bullet1998-JAN: The WRFA was introduced in the House as H.R. 2948 by William Goodling. It was introduced in the Senate as S. 1124 by John Kerry (D-MA) and Dan Coats (R-IN). 8 It was endorsed by the Agudath Israel of America; American Jewish Committee; American Jewish Congress; Americans for Democratic Action; Anti-Defamation League; Baptist Joint Committee on Public Affairs; Center for Jewish and Christian Values; Central Conference of American Rabbis; Christian Legal Society; Church of Scientology International; Council on Religious Freedom; General Conference of Seventh-day Adventists; Guru Gobind Singh Foundation; Hadassah-WZOA; International Association of Jewish Lawyers and Jurists; Jewish Council for Public Affairs; National Association of Evangelicals; National Council of the Churches of Christ in the USA; National Council of Jewish Women; National Jewish Coalition; National Jewish Coalition; National Jewish Democratic Council; National Sikh Center; North American Council for Muslim Women; People for the American Way; Presbyterian Church (USA), Washington Office; Rabbinical Council of America; Southern Baptist Convention Ethics and Religious Liberty Commission; Traditional Values Coalition; Union of American Hebrew Congregations; Union of Orthodox Jewish Congregations; United Church of Christ Office for Church in Society; United Methodist Church General Board on Church and Society; and United Synagogue of Conservative Judaism.The bills did not pass.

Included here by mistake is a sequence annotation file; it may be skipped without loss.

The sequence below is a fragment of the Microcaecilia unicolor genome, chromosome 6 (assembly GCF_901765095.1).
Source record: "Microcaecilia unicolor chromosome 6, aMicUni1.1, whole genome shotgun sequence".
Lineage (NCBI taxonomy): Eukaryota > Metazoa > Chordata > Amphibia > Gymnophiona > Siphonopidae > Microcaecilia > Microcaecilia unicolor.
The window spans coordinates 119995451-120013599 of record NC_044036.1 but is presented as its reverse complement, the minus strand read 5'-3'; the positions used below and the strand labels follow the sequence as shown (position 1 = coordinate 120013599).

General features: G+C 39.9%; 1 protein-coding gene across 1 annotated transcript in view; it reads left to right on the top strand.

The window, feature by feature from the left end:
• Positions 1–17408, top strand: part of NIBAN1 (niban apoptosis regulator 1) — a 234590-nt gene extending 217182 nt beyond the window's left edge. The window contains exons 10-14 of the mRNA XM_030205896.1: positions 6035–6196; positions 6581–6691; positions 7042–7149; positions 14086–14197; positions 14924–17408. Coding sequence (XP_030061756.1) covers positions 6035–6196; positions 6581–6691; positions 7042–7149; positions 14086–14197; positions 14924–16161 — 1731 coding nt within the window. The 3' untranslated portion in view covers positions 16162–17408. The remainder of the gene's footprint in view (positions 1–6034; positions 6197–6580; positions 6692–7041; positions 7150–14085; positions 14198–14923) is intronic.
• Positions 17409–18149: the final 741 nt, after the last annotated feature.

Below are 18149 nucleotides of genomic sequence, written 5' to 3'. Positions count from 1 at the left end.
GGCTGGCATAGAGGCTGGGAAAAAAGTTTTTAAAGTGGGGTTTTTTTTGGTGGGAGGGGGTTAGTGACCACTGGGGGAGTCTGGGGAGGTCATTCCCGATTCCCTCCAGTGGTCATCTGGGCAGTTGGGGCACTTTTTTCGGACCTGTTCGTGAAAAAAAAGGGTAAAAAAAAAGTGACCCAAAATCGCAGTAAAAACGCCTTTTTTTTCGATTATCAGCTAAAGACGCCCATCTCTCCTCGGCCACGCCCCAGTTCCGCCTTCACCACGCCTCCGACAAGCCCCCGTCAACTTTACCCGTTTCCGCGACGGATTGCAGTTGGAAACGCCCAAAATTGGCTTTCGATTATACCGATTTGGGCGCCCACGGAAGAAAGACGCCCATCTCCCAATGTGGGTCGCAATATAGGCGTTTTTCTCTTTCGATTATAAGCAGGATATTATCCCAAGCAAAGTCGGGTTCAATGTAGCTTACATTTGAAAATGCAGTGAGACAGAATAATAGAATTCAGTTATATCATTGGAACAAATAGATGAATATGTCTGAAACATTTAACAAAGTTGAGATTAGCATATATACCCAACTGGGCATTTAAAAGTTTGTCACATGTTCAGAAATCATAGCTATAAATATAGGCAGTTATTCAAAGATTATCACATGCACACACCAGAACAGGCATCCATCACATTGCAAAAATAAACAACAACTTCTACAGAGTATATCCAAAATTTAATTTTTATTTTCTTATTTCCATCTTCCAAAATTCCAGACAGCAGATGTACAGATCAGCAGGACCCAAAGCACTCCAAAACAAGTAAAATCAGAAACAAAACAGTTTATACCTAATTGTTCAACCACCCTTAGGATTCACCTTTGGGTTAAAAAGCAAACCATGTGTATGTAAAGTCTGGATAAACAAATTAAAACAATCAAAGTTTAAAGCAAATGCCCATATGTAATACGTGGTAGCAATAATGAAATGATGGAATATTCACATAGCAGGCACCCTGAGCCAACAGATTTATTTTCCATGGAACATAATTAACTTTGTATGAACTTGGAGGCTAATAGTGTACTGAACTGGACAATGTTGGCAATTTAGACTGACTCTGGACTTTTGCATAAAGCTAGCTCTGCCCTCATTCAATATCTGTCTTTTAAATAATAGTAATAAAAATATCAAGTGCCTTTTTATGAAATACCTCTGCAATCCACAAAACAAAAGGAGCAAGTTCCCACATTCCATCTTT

bullet1999-SEP-29: WRFA was re-introduced into the Senate. Senator Brownback commented: "This legislation is carefully crafted and strikes an appropriate balance between religious accommodation, while ensuring that an undue burden is not forced upon American businesses." Senator Kerry hopes that the bill will be passed by the 106th congress. He notes that if the Congress votes in favor of the bill, it would simply be restoring the intent of the 1972 legislation. The senate bill, S.1668, has been referred to the Health, Education, Labor & Pensions Committee. It has a total of 5 sponsors.